XHTML: The X stands for "Extensible", and this kind of HTML works hand in hand with XML (eXtensible Markup Language) to enable people to create more customized tags with specific behaviors attached to each one.
In the early days of MySQL, you had to create your own PHP files (such as the one described on Kirupa.com) in order to parse all of the data out of those MySQL tables and into a well-formed XML document.
EasyPodder - Created for Windows and Linux, this is a one-stop shop for podcast production, generating RSS feeds (as .xml files), ID3 tags, and even providing an FTP tool for uploading your podcast.
With the advent of dynamically generated sites, a great deal of HTML has been replaced by more suitable languages such as eXtensible Markup Language (XML) and Cascading Style Sheets (CSS).
It provides animation control, database integration, a complete scripting language (called "ActionScript") and even integrates with many other web technologies such as XML and Quicktime.
AJAX, Flash, and other Web 2.0 Technologies: Depending on what your site needs, you may need to delve into database structures like MySQL or XML, or some of the newer technologies.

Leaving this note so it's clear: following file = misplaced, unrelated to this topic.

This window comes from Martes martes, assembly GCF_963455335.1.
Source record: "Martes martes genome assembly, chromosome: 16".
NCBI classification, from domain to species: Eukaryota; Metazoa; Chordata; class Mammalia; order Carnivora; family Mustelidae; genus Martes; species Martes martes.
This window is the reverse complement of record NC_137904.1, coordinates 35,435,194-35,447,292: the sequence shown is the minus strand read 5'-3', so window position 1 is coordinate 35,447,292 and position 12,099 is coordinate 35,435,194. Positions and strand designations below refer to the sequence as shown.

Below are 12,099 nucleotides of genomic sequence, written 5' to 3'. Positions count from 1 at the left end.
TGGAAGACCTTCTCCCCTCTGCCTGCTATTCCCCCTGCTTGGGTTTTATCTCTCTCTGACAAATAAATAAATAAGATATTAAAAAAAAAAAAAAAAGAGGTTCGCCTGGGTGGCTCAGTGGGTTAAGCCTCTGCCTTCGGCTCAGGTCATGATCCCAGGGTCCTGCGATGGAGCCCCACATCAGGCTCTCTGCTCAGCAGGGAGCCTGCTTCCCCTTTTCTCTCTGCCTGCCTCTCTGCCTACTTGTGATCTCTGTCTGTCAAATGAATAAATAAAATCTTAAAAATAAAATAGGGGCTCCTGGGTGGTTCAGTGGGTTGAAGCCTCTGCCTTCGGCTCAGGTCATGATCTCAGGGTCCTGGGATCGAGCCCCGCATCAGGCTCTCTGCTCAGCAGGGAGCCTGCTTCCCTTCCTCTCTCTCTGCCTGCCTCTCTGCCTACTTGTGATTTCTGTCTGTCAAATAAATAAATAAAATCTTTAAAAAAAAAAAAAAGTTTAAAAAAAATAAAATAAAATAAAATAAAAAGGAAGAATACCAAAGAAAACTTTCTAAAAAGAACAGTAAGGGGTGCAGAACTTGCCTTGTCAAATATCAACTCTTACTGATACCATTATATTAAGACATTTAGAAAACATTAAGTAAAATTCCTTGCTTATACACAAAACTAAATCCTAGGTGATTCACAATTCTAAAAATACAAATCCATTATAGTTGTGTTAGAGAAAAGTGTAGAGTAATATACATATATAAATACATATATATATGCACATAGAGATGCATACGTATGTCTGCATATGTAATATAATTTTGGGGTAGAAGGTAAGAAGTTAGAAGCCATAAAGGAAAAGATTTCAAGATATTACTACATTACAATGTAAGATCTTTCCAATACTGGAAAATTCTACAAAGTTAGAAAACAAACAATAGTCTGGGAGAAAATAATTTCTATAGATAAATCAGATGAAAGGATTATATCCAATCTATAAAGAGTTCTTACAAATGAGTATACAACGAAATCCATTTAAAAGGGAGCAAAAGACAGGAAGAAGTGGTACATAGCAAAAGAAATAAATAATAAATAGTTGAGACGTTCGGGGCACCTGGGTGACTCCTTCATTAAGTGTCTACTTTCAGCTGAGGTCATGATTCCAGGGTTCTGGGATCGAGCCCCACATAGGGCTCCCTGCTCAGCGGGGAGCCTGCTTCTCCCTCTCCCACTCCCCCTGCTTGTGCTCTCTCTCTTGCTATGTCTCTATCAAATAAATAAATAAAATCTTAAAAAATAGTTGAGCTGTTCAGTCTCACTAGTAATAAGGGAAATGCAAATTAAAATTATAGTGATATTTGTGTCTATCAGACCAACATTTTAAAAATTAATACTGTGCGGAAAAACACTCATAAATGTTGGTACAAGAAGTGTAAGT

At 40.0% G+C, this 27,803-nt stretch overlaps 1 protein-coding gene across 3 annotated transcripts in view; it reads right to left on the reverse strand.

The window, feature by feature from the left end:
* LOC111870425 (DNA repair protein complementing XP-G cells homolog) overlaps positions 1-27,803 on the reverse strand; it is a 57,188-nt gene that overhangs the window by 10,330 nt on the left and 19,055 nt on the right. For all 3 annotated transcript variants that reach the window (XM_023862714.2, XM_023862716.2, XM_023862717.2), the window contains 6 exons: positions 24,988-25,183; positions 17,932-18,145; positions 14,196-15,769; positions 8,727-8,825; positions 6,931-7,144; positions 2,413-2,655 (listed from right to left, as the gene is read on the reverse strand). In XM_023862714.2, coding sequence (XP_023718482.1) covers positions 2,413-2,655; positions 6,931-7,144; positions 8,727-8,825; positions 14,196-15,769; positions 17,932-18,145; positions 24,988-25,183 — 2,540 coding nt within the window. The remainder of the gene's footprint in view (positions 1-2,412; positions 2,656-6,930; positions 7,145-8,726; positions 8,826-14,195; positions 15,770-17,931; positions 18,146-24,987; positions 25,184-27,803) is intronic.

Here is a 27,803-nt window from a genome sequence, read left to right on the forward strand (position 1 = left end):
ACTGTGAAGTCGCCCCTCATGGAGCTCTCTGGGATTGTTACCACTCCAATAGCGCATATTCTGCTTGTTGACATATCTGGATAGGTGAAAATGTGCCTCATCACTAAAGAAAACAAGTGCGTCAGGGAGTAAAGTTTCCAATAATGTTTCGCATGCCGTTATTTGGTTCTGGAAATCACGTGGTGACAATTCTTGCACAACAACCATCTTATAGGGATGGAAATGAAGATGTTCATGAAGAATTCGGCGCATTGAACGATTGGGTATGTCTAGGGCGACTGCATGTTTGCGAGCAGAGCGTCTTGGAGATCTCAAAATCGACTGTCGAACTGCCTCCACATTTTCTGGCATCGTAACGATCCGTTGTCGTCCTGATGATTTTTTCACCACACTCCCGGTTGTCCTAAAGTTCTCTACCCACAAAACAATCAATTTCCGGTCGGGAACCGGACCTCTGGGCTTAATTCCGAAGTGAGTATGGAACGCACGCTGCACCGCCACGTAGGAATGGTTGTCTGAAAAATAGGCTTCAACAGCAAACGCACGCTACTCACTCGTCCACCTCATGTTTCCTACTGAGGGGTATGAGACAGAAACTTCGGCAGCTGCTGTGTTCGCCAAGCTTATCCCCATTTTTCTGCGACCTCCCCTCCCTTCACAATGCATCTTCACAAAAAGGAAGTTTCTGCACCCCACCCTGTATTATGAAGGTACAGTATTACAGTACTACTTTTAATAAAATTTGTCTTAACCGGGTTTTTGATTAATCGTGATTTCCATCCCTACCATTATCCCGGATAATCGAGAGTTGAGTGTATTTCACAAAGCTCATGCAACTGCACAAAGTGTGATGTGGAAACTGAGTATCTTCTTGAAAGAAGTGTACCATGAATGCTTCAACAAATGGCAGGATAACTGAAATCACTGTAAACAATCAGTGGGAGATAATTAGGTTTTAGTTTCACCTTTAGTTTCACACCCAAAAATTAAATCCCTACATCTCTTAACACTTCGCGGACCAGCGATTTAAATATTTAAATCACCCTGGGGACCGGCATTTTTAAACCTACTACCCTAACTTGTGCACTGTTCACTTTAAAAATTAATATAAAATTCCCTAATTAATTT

Cascading Style Sheets (CSS) is an Internet programming protocol that formats the appearance of various elements within a web page by assigning style values within the HTML or XML.
However, now web designers have a few valuable tools available called "feed generators" that will automatically generate an XML formatted RSS feed for your web page.
Videos would also include the format, episode number, etc. Since XML is eminently customizable, the content producer can include whatever they want in their RSS file.
You could create this XML file by hand, but that process can feel complicated and cumbersome, especially for anyone who doesn't have any programming knowledge.